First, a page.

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Sheep Sheep and other livestock could be the source of Q-fever for bioterrorists as well as the target of terrorist attacks.
Agents of Bioterror
Q Fever

incubation period | symptoms | how it would spread | treatment | vaccine

Q (or "query") fever generally affects sheep, cattle, and other farm animals. The disease agent, the rickettsial bacterium Coxiella burnetti, builds up in placental tissues, so veterinarians and farmers aiding animal births are at risk. But natural human cases are rare.

In the 1960s, bioweapons developers in the U.S. considered Q fever an excellent "incapacitating" agent. The disease is debilitating, but rarely lethal. The U.S. military envisioned using Q fever to cripple enemy forces and drain them of resources.

The Soviets, and possibly Iraq, have developed and tested Q fever. And the cult Aum Shinrikyo obtained the microbe and toyed unsuccessfully with its use. Q fever may appeal less to bioterrorists than to militaries, however, because it is an inherently survivable disease.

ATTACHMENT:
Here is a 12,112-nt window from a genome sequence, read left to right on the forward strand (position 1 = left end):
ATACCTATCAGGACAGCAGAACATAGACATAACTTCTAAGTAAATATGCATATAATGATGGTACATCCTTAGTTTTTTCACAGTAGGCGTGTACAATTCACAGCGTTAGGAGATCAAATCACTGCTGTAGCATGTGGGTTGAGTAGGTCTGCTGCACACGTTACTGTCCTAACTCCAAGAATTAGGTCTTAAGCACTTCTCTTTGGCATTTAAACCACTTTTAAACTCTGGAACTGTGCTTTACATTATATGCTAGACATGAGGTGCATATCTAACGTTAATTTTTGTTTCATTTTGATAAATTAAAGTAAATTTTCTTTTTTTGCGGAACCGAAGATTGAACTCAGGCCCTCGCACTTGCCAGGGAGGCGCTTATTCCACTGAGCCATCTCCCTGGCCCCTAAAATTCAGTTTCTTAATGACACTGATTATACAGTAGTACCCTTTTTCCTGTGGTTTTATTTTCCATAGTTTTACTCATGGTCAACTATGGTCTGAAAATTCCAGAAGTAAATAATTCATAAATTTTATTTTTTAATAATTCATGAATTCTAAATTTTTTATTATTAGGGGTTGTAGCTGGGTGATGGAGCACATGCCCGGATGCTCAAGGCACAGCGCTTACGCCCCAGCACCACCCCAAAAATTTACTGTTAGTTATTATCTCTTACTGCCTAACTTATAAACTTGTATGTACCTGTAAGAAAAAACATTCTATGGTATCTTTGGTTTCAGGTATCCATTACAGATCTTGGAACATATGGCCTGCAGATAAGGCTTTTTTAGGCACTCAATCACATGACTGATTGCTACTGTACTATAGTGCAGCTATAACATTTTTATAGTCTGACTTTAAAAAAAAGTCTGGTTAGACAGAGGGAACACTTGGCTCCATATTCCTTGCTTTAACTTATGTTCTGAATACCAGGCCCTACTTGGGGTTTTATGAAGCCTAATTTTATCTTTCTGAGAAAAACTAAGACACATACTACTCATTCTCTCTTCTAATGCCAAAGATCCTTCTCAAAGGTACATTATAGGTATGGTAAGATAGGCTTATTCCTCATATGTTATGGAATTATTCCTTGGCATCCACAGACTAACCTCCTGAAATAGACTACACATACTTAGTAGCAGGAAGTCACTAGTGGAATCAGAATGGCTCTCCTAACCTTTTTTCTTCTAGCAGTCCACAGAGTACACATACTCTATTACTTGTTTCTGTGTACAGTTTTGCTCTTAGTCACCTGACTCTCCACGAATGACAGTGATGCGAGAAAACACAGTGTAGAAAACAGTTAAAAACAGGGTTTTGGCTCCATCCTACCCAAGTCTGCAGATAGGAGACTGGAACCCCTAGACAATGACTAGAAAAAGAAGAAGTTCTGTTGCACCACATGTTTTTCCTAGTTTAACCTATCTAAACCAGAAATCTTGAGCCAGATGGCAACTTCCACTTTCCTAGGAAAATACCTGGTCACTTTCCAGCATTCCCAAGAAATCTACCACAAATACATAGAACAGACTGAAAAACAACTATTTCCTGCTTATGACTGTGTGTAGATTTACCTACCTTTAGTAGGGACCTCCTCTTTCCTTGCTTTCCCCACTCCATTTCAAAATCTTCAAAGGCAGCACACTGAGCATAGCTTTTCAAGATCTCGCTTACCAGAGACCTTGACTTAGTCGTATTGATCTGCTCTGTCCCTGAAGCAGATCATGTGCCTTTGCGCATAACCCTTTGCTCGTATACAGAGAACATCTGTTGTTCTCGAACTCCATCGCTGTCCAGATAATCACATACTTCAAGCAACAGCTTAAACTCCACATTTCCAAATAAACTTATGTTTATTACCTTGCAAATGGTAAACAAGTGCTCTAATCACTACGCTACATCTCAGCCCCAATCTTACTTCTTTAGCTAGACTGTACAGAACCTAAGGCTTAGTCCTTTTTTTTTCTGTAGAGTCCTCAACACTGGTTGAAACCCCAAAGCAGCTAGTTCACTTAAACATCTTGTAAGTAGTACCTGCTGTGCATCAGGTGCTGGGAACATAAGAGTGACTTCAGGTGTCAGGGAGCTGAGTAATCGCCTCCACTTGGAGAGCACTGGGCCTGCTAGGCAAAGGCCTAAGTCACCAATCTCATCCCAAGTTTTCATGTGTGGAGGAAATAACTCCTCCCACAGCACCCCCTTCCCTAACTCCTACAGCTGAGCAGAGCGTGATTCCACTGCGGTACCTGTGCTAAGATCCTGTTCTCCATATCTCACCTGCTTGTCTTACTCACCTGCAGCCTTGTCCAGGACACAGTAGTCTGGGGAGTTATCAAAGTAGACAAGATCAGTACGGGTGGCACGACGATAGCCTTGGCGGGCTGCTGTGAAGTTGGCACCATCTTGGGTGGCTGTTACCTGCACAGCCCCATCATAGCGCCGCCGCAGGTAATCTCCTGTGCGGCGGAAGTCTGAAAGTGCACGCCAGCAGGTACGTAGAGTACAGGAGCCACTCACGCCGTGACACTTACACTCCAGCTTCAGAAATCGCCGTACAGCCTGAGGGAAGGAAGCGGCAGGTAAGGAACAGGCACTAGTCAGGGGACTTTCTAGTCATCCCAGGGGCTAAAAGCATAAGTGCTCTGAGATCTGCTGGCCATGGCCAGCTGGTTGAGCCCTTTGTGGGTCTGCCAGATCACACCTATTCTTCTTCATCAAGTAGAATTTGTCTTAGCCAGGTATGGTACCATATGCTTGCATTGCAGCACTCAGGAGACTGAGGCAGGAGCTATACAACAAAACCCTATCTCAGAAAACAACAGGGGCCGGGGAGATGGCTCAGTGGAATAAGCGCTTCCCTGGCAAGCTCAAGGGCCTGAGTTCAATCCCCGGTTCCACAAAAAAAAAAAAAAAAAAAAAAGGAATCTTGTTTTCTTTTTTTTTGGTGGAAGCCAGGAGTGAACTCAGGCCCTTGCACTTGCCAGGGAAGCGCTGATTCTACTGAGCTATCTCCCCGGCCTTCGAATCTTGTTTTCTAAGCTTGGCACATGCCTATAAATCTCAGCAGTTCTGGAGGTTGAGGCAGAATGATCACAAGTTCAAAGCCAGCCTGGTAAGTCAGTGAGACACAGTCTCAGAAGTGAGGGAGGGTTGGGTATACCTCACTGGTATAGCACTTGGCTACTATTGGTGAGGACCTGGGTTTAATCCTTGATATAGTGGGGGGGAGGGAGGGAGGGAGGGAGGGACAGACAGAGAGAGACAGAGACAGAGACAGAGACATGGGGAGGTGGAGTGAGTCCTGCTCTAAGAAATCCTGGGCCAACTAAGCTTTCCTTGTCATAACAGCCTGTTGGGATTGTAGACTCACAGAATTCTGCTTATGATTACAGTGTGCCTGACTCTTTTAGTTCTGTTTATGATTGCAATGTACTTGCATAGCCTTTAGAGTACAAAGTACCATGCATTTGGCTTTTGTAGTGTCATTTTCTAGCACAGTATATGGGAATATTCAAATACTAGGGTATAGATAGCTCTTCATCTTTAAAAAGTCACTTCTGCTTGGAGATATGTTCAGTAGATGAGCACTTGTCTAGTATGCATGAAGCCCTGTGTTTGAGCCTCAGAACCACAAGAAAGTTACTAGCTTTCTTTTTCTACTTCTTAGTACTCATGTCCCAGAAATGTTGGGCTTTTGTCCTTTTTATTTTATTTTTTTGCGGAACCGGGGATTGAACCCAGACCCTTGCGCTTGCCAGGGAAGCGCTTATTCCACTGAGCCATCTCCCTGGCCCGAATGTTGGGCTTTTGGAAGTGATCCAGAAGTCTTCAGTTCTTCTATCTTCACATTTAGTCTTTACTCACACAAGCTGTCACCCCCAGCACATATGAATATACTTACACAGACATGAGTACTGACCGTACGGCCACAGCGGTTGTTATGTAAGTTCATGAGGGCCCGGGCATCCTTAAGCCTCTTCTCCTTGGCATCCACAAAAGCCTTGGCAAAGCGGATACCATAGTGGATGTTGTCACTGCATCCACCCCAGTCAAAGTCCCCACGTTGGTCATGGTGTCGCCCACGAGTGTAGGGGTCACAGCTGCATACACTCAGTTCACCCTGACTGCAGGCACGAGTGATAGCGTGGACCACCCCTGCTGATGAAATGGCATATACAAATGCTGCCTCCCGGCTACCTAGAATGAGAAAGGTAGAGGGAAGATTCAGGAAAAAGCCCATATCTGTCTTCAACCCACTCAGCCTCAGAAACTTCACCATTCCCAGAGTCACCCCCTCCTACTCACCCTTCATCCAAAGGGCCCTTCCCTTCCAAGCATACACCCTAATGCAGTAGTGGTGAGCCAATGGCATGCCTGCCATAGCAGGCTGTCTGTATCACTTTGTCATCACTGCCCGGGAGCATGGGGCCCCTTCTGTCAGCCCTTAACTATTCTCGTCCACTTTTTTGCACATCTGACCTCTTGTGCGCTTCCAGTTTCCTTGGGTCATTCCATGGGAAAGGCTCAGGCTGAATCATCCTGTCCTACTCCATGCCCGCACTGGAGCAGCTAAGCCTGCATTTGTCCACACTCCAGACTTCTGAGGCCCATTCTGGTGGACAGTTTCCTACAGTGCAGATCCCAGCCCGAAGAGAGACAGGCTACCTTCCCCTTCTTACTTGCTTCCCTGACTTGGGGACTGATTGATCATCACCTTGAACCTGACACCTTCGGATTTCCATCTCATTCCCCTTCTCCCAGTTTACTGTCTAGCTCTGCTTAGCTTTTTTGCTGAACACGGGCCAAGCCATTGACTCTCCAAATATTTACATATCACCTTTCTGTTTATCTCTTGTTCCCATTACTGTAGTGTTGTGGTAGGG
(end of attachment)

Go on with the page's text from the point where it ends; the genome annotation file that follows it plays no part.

Incubation period before symptoms
2-3 weeks

  • high fever, chills, and throbbing headache
  • profuse sweating
  • visual and auditory hallucinations
  • pneumonia
  • hepatitis

How it would be spread
Aerosol or food. Human-to-human transmission is rare.

Even untreated, most people with Q fever will recover. Treatment with a variety of antibiotics shortens illness and results in fewer complications.

A vaccine exists but is not available to the general public.

Anthrax   Botulism   Cholera   Glanders

Plague   Q Fever   Smallpox   Tularemia

Chart of the 8 agents

Photo: Corbis Images

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